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Originally published May 11 2007

Strike a pose! BodyWorlds exhibit features human bodies preserved with industrial food chemicals (satire)

by Mike Adams, the Health Ranger, NaturalNews Editor

(Warning: Contains graphic descriptions of human anatomy.) This past weekend, I worked up the courage to visit the Body Worlds exhibit in a local science museum. This is where they take the bodies of dead volunteers (who volunteered before they died, obviously), strip off their skin and body fat, then prop them up into dynamic poses where they are plasticized through a rather technical chemical process involving aspartame, sodium nitrite and yeast extract. Think Weekend at Bernie's, without the skin.

I'm not making this up. Click here to see the Body Worlds website for yourself. BodyWorlds coordinators prefer volunteers who drink a lot of diet soda, since their bodies are already half chemically preserved from the moment of death. (Actually, the part about aspartame and food additives is, indeed, a joke with really bad taste, but since aspartame degrades into trace amounts of formaldehyde, a common biological preservative, it was begging to be mentioned here...)

Anyway, this exhibit is fascinating if you have any interest whatsoever in human anatomy. But at the same time, it's also a bit creepy. Personally, I couldn't stand the smell. I'm not talking about the dead bodies, mind you, I'm referring to all the visitors wearing their noxious perfumes, body lotions and fragrance products while trouncing around in the enclosed exhibit space. The dead people didn't stink at all. It was the live ones who practically caused me to flee through an emergency exit to catch some fresh air. If chemical perfumes dulled the sense of vision to the same degree that they dull the sense of smell in people, the average consumer would be walking around 90 percent blind...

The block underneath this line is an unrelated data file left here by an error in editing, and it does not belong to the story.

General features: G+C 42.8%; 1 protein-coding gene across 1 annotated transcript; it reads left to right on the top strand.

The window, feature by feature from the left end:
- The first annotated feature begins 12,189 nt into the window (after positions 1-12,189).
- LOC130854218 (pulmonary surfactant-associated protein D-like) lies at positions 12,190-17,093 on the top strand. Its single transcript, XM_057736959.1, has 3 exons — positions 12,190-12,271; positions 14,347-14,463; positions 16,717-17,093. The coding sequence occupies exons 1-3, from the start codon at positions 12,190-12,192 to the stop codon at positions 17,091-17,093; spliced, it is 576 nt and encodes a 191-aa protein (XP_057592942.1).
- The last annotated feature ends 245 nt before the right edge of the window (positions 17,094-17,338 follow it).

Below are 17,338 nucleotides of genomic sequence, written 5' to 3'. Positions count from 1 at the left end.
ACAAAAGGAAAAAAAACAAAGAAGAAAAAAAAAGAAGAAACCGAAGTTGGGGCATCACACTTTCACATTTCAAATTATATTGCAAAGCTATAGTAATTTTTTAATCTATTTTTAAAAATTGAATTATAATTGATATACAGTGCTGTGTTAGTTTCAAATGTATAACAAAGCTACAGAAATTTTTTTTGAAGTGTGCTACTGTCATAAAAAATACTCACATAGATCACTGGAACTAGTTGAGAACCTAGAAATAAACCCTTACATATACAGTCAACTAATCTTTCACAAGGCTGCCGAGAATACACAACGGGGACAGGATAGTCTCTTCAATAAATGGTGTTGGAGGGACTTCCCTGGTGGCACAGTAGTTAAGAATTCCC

What's on display at BodyWorlds

The BodyWorlds exhibit, by the way, is viewed as either a celebration of the human body, or an affront to the sacredness of the human being, depending on who you talk to (take your pick). Personally, I thought it was really ahead of its time... if we were all living in the 19th century, that is. But in 2007, I found the exhibit to offer an outdated focus on the physical nature of all disease (and a complete lack of explanation for any other causes of disease).

On the bright side, the exhibit did make perfectly clear the health ramifications of smoking cigarettes. Actual human lungs were on display, all charcoal-colored and covered in tumors. It's not difficult to understand what smoking does to a set of human lungs when you're staring at them right in front of your nose.

Some of the bodies were surgically implanted with artificial joints (post-mortem, of course) then propped up as some sort of celebration of the genius of modern joint replacement surgery. I thought this was odd. Yes, I know, in a roomful of dead bodies, stripped of their skin and propped up into artificial poses, I noticed something that struck me as bizarre. Why would they perform joint replacement surgery on dead bodies? Was the procedure billed to Medicare?

Like a giant 3-D anatomy chart